Opinion

Kazala, Siwale Have The Right To Be Heard; FAZ Must Honour CAS Judgment

Football Association of Zambia general secretary Ponga Liwewe’s statement on the decision by the Court of Arbitration in Sport to refer the case of expelled vice-president Richard Kazala back to the body’s supreme decision-making organ also known as the FAZ council should ordinarilly pass without comment, but not when the explanation attracts more questions than answers.

It’s difficult to believe that such statements would be attributed to the office of the General Secretary at Football House. Equally difficult is taking a silent posture in the wake of such irregularities hence my attempt to give an alternative perspective.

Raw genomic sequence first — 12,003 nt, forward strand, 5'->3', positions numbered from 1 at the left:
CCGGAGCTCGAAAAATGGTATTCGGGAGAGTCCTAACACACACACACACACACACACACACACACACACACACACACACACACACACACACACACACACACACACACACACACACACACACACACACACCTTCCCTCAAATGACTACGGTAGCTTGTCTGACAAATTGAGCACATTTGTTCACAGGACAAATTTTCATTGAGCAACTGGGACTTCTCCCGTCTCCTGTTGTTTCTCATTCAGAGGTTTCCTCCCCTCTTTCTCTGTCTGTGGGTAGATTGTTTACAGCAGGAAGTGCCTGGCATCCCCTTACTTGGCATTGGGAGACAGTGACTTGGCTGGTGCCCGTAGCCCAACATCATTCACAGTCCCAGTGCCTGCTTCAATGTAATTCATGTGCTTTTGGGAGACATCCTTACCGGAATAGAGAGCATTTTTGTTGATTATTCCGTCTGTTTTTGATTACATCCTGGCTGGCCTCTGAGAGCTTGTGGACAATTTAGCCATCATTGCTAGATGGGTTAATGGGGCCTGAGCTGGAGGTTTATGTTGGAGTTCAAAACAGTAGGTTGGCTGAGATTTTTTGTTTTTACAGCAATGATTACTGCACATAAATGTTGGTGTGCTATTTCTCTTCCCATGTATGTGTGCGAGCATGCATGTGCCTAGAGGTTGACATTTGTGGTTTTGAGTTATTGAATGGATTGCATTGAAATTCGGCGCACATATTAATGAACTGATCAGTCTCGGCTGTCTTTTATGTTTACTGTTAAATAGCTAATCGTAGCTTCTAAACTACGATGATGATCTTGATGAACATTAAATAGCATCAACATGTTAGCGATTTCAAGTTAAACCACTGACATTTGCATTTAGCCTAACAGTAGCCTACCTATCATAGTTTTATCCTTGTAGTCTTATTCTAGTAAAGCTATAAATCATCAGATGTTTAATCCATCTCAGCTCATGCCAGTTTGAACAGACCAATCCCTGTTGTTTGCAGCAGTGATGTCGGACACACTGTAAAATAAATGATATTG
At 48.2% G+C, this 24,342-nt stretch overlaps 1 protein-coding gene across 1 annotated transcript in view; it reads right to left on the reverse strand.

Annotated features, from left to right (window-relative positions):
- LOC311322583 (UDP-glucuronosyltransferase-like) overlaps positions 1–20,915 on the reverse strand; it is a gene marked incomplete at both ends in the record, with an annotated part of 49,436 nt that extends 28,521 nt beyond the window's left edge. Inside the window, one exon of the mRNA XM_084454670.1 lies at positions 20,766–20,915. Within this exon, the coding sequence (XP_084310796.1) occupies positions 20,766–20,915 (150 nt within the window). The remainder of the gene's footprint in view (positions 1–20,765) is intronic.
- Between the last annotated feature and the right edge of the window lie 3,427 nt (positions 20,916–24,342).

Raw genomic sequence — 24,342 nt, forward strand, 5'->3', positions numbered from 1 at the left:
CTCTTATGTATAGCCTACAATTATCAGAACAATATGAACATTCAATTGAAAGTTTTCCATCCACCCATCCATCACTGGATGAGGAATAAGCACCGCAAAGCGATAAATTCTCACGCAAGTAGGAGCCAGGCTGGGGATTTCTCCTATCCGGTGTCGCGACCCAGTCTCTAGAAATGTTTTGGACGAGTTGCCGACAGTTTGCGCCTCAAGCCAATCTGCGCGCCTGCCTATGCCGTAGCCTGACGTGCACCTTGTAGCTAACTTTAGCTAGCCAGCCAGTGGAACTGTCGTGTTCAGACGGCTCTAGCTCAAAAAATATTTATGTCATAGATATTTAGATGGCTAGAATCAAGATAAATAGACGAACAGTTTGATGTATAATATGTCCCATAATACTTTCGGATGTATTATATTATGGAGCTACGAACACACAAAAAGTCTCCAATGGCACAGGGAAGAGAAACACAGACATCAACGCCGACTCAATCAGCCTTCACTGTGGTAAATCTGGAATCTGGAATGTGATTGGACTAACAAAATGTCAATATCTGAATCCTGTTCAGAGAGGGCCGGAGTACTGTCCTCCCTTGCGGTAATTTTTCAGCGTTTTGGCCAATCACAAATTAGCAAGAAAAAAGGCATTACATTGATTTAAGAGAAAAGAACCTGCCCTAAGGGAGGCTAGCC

Just in case we missed out, here’s what Liwewe said as published by the Zambia Daily Mail of January 10, 2017
“Right now we are very busy dealing with CHAN [African Nations Championship]. Once the team leaves, we will sit to deal with all these issues. All I can say for now is that the legal committee will study the matter.”

Liwewe’s statement follows the decision of CAS in a Consent Judgment delivered on October 30, 2017. CAS set Kazala’s expulsion aside and gave him an opportunity to be heard by the FAZ council.

FAZ president Andrew Kamanga, Liwewe and the head of the legal committee were party to the CAS settlement.
CAS under the auspices of an arbitrator identified as Mark Hovell established that FAZ neglected to apply the principles of natural justice in arriving at the decision to suspend and expel Kazala and Blackwell Siwale from the Executive Committee.

Consequently, CAS determined that case be referred back to the FAZ council to give the appellant a fair hearing.